Thursday, February 17, 2022

Last Call For Orange Meltdown, Con't

Yet another significant legal loss for Donald Trump this week as a NY judge ordered him and Ivanka and Junior to turn over evidence to the NY Attorney General's office and to sit for depositions in the civil trial against him.
The New York attorney general can question Donald J. Trump and two of his adult children under oath as part of a civil inquiry into his business practices, a judge ruled on Thursday, rejecting the former president’s effort to block the interviews.

The inquiry by the attorney general, Letitia James, and a parallel criminal investigation led by the Manhattan district attorney are examining whether Mr. Trump improperly inflated the value of his assets to receive favorable loans.

Lawyers for the Trump family had sought to prohibit Ms. James, a Democrat, from interviewing Mr. Trump, Donald Trump Jr. and Ivanka Trump. They had argued that she was politically biased against Mr. Trump and was inappropriately using her civil inquiry to aid the district attorney’s criminal investigation, which she is also participating in.

But the judge, Arthur F. Engoron, wrote that “this argument completely misses the mark.”

He ruled in favor of Ms. James’s lawyers, who had asked that the former president and the two adult children be interviewed in the next three weeks. The order also requires that the former president provide the attorney general with documents she sought in her subpoena.

“Today, justice prevailed,” Ms. James said in a statement, adding, “No one is above the law.” The Trump Organization did not immediately respond to a request for comment.

The ruling does not mean that Ms. James will automatically receive the answers she is seeking. Mr. Trump and his children can invoke their constitutional right to not incriminate themselves, as Mr. Trump’s other adult son, Eric Trump, did when questioned by the attorney general’s office in October 2020. The Trump family can also appeal the decision.

The judge’s decision followed a fiery virtual hearing in State Supreme Court on Thursday, during which lawyers for Mr. Trump and the attorney general made their cases. Several times, Mr. Trump’s lawyers became so heated that Judge Engoron and his law clerk had to call for a timeout — raising their hands in the shape of a “T,” a gesture more often seen at a sporting event than in a courtroom.

Although Ms. James had signaled in court papers that she had amassed significant evidence against Mr. Trump’s family business — she has accused the Trump Organization of engaging in “fraudulent or misleading” practices — she has said that she needs to question Mr. Trump and his children before determining her next move.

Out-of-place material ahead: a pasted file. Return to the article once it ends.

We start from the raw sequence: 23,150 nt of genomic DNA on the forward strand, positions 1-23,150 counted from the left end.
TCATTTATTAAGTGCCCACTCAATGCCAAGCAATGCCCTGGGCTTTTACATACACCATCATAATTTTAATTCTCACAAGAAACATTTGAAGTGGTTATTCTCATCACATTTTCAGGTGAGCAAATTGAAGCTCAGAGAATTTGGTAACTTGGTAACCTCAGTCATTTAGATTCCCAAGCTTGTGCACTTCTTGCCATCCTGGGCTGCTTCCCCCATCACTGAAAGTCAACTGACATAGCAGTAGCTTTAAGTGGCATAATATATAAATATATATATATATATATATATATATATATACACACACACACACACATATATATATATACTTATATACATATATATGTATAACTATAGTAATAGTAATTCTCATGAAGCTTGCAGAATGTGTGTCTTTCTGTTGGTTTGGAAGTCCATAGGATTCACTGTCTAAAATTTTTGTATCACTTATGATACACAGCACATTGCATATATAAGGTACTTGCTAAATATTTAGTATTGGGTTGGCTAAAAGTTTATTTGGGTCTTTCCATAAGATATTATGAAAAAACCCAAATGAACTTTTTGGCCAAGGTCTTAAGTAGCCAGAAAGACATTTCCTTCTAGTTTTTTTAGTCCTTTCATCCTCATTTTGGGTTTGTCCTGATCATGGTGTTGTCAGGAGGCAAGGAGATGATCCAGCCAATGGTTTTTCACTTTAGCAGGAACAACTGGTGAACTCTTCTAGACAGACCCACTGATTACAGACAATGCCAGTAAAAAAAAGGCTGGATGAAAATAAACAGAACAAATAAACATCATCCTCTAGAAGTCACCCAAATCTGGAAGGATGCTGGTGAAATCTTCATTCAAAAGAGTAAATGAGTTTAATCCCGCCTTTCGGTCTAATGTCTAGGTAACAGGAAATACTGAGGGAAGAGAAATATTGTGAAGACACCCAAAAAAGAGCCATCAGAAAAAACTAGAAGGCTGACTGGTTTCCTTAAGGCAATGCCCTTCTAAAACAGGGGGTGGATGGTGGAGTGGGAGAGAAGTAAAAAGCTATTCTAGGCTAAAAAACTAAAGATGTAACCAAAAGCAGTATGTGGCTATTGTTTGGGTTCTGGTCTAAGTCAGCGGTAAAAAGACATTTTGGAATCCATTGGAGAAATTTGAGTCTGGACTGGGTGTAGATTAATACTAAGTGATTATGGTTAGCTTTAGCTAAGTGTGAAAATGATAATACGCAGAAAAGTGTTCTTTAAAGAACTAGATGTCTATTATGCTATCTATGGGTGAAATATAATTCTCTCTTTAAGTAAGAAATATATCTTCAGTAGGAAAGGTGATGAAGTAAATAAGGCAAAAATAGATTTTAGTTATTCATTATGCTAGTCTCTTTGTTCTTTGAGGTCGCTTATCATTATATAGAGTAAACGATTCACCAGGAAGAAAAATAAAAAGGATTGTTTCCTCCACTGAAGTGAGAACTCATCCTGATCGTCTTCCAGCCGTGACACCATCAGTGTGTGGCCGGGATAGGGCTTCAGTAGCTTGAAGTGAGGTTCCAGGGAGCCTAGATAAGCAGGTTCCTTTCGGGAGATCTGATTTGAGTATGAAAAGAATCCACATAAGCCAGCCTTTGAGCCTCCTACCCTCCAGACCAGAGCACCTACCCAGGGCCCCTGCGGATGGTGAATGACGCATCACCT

Mr. Trump and his children sought to block the questioning, and Ms. James responded in a court filing last month, arguing that there was “heightened need” for testimony from the three family members. She said that by questioning them, she would be able to determine who was responsible for the misstatements and omissions that the organization made in its financial documents.

Because Ms. James’s inquiry is civil, she cannot bring criminal charges. If she finds evidence of criminal wrongdoing, she can file a lawsuit against Mr. Trump, his organization or others involved in the business. In last month’s filing, Ms. James said that her lawyers had not yet reached a final decision on a lawsuit but argued that “the grounds for conducting the investigation are beyond reproach
The judge agreed with NY AG Tish James, saying in his ruling that there was "copious evidence" of possible financial fraud committed by the Trump Organization.
Of course, the Trump lawyers plan to appeal in order to keep Trump and his kids from having to give depositions for as long as they can. They have to, because the moment the clock runs out and they have to sit under oath, things start going very badly for all of them. 

Trump increasingly has to run for President in 2024, if only to dodge the ruinous legal consequences unless he wins.

Ukraine In The Membrane, Con't

As I've been saying for weeks now (and so has the Biden administration who has far better intel than little ol' me) any Russian invasion of Ukraine would be preceded by a false flag pretext for war in which Russian troops would enter the country in order to "protect Russian interests and human rights" in the pro-Russian Caucasus and Donbas areas of Ukraine that Russian troops already occupy and have occupied for eight years now.

Unfortunately, we've reached that stage today.

Ukraine's military and the Russian-backed separatists it has battled for eight years in the country's eastern Donbas region both accused the other side of opening fire on Thursday in violation of ceasefire agreements that have been shaky, at best, since they were signed seven years ago.

As the reported shelling raised tensions — and despite Russia's claims to be pulling forces back from Ukraine's borders — the Biden administration said "evidence on the ground" showed Russia was "moving toward an imminent invasion" of its neighbor.

The United States and its NATO partners have dismissed Moscow's assertions of an initial force drawdown along Ukraine's northern, eastern and southern borders, saying that President Vladimir Putin's military appears, in reality, to be bolstering troop numbers, not reducing them.